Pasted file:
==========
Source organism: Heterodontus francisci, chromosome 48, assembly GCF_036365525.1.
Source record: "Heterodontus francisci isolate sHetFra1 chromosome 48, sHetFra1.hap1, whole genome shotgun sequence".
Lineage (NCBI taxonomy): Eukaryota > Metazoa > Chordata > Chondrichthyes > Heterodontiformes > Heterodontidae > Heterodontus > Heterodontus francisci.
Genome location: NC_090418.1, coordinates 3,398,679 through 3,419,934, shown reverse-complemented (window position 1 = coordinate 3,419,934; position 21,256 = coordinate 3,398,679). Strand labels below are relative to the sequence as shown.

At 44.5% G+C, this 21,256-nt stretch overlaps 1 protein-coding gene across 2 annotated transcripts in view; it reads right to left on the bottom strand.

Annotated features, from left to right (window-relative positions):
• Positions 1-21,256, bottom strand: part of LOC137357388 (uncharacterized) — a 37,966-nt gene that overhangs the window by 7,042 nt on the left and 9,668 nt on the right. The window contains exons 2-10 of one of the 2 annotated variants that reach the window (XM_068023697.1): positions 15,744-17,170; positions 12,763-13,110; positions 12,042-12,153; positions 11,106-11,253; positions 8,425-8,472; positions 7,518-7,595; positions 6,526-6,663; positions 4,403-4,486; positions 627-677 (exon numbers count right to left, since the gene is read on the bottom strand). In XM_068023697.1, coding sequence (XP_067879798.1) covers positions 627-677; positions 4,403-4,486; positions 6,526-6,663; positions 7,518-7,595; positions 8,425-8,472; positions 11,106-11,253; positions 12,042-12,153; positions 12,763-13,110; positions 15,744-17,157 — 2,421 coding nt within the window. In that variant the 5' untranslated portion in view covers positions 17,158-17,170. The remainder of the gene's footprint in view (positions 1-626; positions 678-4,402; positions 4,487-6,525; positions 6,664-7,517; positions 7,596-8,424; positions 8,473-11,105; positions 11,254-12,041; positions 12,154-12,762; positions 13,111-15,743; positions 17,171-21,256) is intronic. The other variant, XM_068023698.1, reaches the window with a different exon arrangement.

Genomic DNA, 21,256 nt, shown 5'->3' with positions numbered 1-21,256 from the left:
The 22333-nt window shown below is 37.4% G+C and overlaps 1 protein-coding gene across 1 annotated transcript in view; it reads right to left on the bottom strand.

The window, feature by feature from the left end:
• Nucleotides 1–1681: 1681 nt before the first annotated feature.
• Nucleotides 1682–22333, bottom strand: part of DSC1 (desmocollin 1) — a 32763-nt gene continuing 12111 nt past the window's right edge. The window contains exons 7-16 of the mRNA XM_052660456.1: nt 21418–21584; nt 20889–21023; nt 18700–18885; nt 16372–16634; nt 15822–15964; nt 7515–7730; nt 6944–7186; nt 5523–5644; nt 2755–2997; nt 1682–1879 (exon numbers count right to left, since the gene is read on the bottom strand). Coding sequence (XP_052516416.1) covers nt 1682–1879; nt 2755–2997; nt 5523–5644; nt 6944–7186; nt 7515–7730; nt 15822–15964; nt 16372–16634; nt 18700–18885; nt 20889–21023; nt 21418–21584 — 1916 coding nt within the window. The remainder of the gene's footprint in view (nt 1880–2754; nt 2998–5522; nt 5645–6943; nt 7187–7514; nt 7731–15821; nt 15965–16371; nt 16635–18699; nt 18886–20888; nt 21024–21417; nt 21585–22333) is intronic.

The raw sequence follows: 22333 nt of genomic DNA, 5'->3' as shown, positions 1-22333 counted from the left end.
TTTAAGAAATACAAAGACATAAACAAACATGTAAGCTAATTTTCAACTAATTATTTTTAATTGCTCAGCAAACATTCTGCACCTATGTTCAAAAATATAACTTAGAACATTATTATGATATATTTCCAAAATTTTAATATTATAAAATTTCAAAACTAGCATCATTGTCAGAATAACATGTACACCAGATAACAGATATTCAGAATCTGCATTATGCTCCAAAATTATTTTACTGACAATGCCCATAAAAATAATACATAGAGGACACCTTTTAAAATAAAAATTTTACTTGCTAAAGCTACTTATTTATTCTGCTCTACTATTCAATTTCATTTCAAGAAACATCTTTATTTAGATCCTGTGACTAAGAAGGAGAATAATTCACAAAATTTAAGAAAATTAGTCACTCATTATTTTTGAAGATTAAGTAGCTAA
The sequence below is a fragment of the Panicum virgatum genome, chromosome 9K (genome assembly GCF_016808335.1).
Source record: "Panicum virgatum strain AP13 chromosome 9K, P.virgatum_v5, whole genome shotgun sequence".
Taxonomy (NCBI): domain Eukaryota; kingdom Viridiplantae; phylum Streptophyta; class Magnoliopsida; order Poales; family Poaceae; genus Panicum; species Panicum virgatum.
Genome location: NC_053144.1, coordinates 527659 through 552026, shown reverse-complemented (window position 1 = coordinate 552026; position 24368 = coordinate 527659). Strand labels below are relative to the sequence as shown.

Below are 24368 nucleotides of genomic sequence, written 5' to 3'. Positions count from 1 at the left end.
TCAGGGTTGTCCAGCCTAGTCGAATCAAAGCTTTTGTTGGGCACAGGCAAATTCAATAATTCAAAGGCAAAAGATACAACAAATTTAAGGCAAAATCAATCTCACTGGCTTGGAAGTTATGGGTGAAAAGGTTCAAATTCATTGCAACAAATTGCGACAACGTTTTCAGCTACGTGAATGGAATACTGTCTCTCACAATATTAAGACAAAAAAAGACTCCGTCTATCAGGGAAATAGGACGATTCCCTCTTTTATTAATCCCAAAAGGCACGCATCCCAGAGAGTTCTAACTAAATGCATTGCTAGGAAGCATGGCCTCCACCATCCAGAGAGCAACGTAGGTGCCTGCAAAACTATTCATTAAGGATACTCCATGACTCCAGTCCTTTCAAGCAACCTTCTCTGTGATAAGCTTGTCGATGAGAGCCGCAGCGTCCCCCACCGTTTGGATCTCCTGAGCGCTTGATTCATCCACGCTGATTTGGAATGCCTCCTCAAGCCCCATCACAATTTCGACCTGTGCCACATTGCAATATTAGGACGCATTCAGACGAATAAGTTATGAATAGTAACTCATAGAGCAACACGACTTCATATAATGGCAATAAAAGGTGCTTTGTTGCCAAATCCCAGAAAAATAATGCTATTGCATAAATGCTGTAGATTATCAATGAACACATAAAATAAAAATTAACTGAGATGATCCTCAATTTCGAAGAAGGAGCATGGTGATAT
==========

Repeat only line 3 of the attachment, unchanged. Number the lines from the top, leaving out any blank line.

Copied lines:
Lineage (NCBI taxonomy): Eukaryota > Metazoa > Chordata > Chondrichthyes > Heterodontiformes > Heterodontidae > Heterodontus > Heterodontus francisci.